This is a most interesting new board. It is a powerful Quad Core Intel X86 system that will run Windows and support multiple full HD screens, etc. It should be easily able to run StarLog and may also be able to run SSDR concurrently. But more interesting even than that is that it has a built in Arduino compatible processor.

Why is this interesting? StarLog, amongst other things provides control of antenna selection via four digital I/O pins that send a 1 of 16 antenna selector signal to an antenna switch at the base of my tower. This means that I never have to select an antenna, nor do I have piles of coaxial lines running back to the shack and manual coax switches. Just a single LDF-450 cable. Handy!

At the moment I deliver this via a USB to parallel port interface unit. It works but it is rather untidy and is a bit of a challenge to get working after a computer restart. With The Udoo it would be simplicity itself to code this into the Arduino section and have a single board unified solution.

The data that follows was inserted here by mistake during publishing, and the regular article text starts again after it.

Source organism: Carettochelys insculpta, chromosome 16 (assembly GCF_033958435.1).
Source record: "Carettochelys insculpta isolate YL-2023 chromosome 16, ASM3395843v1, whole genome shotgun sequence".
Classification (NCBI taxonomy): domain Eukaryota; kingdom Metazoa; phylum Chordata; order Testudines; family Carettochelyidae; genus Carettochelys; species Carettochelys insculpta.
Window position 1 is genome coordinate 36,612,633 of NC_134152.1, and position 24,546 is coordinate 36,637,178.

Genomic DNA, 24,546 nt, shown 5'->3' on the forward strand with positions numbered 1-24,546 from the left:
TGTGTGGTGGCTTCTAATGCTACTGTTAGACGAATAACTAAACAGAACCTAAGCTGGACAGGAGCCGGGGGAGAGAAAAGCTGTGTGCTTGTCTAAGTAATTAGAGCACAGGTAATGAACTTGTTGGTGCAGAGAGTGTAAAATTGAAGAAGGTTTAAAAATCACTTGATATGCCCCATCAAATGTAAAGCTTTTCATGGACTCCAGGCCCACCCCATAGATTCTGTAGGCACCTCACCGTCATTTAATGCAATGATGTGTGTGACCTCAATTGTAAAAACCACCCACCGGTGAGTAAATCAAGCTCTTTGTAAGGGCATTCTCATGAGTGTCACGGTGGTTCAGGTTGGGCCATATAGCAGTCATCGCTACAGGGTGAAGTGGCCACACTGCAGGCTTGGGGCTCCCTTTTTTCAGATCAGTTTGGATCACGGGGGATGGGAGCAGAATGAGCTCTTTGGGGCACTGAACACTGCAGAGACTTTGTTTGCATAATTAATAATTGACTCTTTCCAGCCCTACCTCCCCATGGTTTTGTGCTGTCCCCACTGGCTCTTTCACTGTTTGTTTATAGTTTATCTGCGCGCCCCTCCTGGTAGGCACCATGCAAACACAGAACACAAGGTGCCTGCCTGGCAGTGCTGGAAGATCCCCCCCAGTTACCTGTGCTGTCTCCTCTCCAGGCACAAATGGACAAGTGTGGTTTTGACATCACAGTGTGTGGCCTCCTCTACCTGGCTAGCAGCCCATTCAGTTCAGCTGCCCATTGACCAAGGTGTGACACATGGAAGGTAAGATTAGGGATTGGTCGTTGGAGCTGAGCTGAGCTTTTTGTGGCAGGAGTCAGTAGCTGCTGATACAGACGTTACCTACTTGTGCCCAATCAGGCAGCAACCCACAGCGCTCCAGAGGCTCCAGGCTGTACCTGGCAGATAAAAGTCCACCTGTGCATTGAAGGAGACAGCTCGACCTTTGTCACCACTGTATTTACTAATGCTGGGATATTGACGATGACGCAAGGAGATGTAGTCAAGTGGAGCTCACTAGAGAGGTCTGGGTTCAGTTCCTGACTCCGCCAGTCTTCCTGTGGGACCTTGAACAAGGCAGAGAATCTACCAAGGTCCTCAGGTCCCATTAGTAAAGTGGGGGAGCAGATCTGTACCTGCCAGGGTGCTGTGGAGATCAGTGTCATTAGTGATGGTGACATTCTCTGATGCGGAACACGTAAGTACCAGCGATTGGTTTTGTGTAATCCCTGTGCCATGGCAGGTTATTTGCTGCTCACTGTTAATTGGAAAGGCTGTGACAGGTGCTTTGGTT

I also have a MicroHam microKeyer 2, which while it is a nice piece of kit, for me it serves only to be a WinKey keyer and an easy way to interface audio into StarLog's QSO recorder. Long ago I wrote an Arduino WinKey emulator that could run on the Udoo and with with the Flex system there is no longer the same issue with audio sources, so I could manage without the microKeyer.

I don't yet know whether I could also run SSDR on the same Udoo board. There's no problem from a connectivity point of view, it's mainly going to be about processing power. Also in the TBA category is whether I could run a "Mark 2" G3WGV controller on this set-up. Here the issue is connectivity - I need lots of I/O pins to support the encoders, switches, etc. The Udoo is rather short of these compared to the Arduino Due. A solution using multiplexing might be feasible... another thing to look into.